Portrait of a noble and distinguished pupper: Biggles the Destroyer. This photograph was an absolute delight to work from.
India ink with a dip-pen over a pencil sketch on bristol board, then coloured using Kuretake Gansai Tambi watercolours, which I cannot recommend highly enough.
A really fun (if slightly infuriating) commission – to create an artwork featuring two wonderfully deranged pirates in full (and I mean full) costume. Seriously, I think they’ve got at least two guns and three blades each, not to mention all the straps, strings, parrots, hats, buttons, compasses, buckles and so on… Based on a photograph and taking style hints from a Deadpool poster, this is made with india ink and watercolours on bristol board. Also there’s a hint of metallic sparkle where appropriate.
A scan of the stag in the mist, and a new painting of a lotus flower. Christmas gifts… Sod’s law I figured out background shading half-way through the lotus flower!
After this morning’s highly successful coot-and-chick painting, I felt on a roll and decided to go do something a bit more abstract and from-my-head. Unfortunately, this ended up a lot more time-consuming than I had anticipated. I painted from lunch ’till 10pm, with only breaks for sustenance and phonecalls, and I didn’t manage to finish it…
Here are the fruits of my labours thus far: a dip-pen inked tree, with watercolours. Still to be added: a sunset sky.
- Quink is soluble
- Dip pens are awesome!
- Combining dip pen and watercolour is a very interesting and exciting technique I should explore more
- This kind of thing is very labour-intensive, slow, pains-taking, and doesn’t really do or say anything new…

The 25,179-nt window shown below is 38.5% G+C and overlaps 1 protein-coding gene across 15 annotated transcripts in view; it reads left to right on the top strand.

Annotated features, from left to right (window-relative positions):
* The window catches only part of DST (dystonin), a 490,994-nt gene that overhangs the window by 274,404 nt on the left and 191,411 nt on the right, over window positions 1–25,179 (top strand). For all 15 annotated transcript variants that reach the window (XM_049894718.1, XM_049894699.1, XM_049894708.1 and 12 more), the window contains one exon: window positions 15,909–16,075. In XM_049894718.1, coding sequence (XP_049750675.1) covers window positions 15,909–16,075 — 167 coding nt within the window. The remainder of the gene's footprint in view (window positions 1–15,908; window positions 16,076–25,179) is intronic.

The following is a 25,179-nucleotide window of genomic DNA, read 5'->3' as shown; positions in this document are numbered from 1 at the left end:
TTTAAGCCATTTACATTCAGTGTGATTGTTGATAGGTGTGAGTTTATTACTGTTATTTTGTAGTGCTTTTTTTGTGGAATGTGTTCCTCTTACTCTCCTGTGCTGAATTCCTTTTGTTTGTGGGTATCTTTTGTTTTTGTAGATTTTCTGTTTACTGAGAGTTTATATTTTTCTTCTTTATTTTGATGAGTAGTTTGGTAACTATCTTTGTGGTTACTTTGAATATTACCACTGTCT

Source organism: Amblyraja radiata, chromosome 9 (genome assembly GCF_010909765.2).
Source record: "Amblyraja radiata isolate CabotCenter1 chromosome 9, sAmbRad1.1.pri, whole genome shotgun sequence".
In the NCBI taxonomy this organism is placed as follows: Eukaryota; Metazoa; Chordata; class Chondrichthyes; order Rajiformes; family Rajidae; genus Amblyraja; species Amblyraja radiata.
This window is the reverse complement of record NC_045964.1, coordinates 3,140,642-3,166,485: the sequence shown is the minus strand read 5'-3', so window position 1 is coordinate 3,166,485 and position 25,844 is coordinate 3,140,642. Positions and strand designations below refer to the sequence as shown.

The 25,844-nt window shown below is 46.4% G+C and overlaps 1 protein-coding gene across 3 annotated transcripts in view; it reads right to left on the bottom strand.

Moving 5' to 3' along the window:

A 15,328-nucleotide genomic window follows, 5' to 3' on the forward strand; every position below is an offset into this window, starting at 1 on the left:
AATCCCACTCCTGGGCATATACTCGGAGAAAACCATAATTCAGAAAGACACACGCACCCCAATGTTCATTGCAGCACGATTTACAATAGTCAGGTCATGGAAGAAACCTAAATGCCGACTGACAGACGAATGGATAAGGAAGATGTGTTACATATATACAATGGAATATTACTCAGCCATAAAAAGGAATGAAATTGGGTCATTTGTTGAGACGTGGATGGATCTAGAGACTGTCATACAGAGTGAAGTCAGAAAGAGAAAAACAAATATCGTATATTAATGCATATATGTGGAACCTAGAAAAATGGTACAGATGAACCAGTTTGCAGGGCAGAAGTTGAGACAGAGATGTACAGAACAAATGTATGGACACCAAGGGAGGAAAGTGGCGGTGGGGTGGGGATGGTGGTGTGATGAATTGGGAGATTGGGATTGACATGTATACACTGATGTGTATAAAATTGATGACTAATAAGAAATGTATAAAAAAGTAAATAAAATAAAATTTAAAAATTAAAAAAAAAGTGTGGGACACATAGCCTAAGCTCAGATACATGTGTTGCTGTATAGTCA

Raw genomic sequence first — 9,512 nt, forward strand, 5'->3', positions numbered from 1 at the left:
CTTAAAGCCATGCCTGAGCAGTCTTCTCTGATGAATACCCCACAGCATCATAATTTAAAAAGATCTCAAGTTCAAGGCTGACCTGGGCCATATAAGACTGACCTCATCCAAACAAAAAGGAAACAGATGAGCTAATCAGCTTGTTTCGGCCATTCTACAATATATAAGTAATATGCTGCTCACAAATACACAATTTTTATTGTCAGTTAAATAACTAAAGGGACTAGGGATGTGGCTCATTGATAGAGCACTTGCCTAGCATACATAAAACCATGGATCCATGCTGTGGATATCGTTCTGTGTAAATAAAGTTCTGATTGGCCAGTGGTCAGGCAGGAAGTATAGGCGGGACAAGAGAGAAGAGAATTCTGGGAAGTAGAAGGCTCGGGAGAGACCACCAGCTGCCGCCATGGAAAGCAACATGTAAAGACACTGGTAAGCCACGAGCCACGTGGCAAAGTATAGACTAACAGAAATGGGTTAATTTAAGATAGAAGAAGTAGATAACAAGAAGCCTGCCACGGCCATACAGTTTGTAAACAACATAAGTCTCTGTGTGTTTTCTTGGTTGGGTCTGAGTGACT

- I didn’t learn anything from this painting…
- …except that I should learn something from each painting!
That in itself was worth learning though, so I guess that made it all worthwhile. I’m going to go and crash now, you can probably tell from my inarticulateness that 8+ straight hours of concentrated painting has scrambled my brains.
Here I had fun with a photo of a coot and baby in Lake Geneva that I took a couple of years ago.
I’m very happy with the feather textures, watery shadows and ripply texture, but I’m getting increasingly frustrated with my scanner’s tendency to murder my watercolours. I’ve included some photos for comparison – the most delicate details are obscured. I don’t think I’ll be able to make prints from my watercolours until I can figure out how to capture them more effectively.
I’m so glad I took the time to make a new bracket for my drawing surface – thermoplastic split pins and wooden battens mean it’s a lot easier to prop on papers of various sizes for painting. They’re very unobtrusive, so I don’t bang my arm on them, and secure yet easy to move.
Not entirely happy with the background (hence the crops), but I do love playing watercolour.
Based on an image from the Radnor Bird Blog, found via a Google image search.